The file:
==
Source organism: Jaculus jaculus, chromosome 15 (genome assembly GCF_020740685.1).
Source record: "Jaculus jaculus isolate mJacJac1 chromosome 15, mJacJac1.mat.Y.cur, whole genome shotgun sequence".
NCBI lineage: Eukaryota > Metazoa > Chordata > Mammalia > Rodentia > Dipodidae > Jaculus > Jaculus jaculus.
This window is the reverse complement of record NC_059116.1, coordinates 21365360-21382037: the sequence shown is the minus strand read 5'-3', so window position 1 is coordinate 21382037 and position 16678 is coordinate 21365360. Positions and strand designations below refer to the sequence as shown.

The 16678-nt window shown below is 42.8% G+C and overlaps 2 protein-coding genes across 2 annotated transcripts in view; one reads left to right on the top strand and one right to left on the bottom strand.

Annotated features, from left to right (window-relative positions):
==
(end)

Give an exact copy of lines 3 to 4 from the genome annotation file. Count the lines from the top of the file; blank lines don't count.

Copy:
NCBI lineage: Eukaryota > Metazoa > Chordata > Mammalia > Rodentia > Dipodidae > Jaculus > Jaculus jaculus.
This window is the reverse complement of record NC_059116.1, coordinates 21365360-21382037: the sequence shown is the minus strand read 5'-3', so window position 1 is coordinate 21382037 and position 16678 is coordinate 21365360. Positions and strand designations below refer to the sequence as shown.